McLaughlin, Lisa M. Dr. on Wed, 27 Jul 2011 07:37:37 +0200 (CEST)

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<nettime> some more nuanced thoughts on publishing, editing, reading, using


This is all very complicated, and I've thought that it may be best, as an
editor of a journal, to stay out of the dialogue, but I think that there are
many good insights stated on nettime--and a few misconceptions.

To some very small degree, editors (I am editor of Feminist Media Studies, a
Routledge/Taylor and Francis Ltd journal) can negotiate better or worse
deals. Ultimately, the publishers have the last word, however. This
conversation on nettime has continued to the extent that I no longer
remember who said what, but we do pay for images permissions via money wired
to me from T&F. It took a long time to negotiate this deal, and I doubt that
every T&F journal editor has arranged things in this way. As I think that we
tend to know, paying for having one's *work* published is called 'vanity
publishing' and generally is unacceptable for those authors who wish to be

I *wish* that we were an open journal, but we have a closed journal, and
there's nothing to do about that except to quit publishing feminist media
studies pieces in the only journal that publishes only feminist media
studies and is international in scope.

Now, then, we have to deal with ISI/Thompson Reuters, and our desire to not
have a relationship with these sorts of operations.

My point, I suppose: anyone needing/wanting to publish in, review for, read,
and be on the editorial boards of journals should be well-educated in the
intricacies of journal production. My question, which I hope is productive:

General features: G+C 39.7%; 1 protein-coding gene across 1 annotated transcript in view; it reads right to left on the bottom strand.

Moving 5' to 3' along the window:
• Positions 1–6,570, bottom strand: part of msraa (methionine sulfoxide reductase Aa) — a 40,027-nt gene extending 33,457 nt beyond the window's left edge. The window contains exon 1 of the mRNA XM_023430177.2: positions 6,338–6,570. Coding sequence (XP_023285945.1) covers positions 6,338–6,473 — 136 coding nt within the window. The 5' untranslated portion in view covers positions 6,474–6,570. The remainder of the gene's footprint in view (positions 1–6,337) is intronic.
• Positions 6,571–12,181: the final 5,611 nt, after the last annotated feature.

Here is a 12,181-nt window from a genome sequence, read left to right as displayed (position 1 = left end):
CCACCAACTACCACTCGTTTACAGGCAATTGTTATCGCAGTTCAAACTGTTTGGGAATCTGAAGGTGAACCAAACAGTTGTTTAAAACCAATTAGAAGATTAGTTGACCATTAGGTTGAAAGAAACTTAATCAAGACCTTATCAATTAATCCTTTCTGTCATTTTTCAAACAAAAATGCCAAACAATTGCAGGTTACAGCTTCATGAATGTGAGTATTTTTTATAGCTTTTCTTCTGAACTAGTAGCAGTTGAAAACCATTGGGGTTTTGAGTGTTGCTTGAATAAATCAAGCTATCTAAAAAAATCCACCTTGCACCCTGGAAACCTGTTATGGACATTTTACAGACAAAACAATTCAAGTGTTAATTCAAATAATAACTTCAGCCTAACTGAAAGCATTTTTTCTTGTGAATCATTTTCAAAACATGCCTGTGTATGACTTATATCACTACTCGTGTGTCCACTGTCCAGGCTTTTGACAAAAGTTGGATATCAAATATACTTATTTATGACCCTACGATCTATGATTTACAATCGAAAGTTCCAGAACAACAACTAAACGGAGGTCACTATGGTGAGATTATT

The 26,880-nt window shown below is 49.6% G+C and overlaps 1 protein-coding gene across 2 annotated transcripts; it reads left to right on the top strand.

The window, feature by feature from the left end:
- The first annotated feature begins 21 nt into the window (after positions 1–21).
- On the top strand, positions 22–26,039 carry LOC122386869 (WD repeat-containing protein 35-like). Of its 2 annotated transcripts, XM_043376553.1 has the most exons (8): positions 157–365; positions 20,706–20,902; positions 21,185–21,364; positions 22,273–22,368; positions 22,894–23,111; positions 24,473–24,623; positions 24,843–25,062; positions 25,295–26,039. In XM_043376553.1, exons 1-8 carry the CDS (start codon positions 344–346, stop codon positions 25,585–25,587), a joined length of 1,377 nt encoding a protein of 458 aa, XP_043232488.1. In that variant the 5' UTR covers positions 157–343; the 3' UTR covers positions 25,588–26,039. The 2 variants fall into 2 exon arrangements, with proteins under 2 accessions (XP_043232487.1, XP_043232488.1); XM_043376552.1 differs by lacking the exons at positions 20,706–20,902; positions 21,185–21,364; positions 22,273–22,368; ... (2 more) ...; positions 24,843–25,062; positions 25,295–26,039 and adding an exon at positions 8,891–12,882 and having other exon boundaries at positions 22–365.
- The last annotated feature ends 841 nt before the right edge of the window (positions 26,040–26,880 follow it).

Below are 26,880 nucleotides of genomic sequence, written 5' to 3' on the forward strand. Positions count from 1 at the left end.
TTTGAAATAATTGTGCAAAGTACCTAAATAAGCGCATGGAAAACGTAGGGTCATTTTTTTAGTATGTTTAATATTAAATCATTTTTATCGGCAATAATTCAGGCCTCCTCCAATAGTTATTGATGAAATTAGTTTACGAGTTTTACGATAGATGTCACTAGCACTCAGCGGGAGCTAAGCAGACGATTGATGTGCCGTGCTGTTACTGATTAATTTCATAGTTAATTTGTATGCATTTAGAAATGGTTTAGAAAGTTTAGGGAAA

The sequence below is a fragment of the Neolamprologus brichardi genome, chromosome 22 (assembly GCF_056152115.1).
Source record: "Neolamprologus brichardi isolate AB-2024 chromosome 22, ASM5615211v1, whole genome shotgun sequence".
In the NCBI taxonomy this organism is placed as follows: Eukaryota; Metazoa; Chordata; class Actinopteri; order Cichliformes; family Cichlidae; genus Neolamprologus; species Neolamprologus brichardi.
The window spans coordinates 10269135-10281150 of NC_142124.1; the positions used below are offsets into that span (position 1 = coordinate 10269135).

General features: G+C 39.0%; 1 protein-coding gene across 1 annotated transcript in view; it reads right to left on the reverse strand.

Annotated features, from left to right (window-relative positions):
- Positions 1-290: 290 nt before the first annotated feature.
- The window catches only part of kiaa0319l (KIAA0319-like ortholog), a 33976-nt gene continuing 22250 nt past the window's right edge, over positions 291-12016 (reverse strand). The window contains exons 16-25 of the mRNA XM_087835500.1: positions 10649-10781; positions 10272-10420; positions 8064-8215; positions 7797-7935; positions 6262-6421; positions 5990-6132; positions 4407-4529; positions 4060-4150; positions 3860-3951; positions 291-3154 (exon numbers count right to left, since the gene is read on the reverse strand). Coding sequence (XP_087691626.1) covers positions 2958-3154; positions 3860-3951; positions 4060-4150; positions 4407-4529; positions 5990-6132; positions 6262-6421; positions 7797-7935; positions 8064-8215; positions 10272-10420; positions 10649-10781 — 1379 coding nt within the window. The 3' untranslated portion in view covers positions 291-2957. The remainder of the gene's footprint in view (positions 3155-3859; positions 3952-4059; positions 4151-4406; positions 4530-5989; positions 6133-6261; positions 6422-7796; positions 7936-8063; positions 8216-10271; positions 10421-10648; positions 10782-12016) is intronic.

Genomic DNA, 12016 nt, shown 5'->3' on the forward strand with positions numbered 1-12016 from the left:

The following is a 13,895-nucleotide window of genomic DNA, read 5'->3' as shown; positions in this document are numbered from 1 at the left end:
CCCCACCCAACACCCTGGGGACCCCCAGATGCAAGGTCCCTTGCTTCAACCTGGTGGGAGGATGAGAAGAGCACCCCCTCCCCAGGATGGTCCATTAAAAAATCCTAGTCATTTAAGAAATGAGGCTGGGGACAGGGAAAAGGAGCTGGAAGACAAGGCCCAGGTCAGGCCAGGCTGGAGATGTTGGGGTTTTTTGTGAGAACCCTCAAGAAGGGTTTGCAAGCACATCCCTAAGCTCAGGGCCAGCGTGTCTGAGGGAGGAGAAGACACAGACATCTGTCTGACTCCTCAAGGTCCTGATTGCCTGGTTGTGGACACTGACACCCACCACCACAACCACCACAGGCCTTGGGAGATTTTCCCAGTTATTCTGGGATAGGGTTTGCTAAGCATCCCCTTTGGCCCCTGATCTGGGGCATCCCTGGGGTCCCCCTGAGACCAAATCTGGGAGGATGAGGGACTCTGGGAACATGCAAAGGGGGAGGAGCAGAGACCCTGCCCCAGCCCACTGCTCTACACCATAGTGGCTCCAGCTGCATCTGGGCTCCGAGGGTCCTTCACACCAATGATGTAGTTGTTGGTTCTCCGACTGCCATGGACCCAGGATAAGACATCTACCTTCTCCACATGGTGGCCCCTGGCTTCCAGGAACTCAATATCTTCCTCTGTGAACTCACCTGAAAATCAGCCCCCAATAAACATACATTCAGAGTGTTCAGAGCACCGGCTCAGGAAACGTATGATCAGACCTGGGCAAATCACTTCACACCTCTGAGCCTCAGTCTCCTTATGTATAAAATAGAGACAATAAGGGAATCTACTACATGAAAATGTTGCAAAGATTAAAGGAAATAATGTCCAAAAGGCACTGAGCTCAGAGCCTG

How do we go about *teaching* this? In the past few years, I have been asked
perhaps a dozen times to offer presentations on this subject; so has my
co-editor and other editors with whom I'm familiar. But, talking doesn't
amount to change necessarily.

Perhaps I should end by noting that, as editors, we receive money only in
the form of 'expenses', so being an editor of a journal may seem masochistic
at worst and a labor of love at best,



Lisa McLaughlin, Ph.D.
Associate Professor, Mass Communication & Program in Women¹s, Gender, and
Sexuality Studies
Co-editor, Feminist Media Studies
Miami University-Ohio

Mass Communication 
Williams Hall
Miami University-Ohio
Oxford, Ohio 45056
Tele: 513-529-3547
Fax: 513-529-1835

On 7/26/11 5:53 PM, "Nick" <> wrote:

> Quoth Marco Ricci:
>>, i consider them the heroes of our times, and when i think about
>> the amount of information freely available to anyone willing to use it, when
>> i think that i can now learn almost any topic at an academic level, spending
>> only my own time and energy, i feel moved and excited, i feel like knowledge
>> and wisdom are becoming less elitarian, like people can finally open their
>> minds (if they are willing to or not, is another question).
> Don't forget, though, that "only my own time and energy" is itself
> quite contingent on economic realities. While, of course, free
> access to knowledge is a great boon, it is not necessarily much use
> to people who have to spend the vast majority of their time and
> energy in order to make ends meet.


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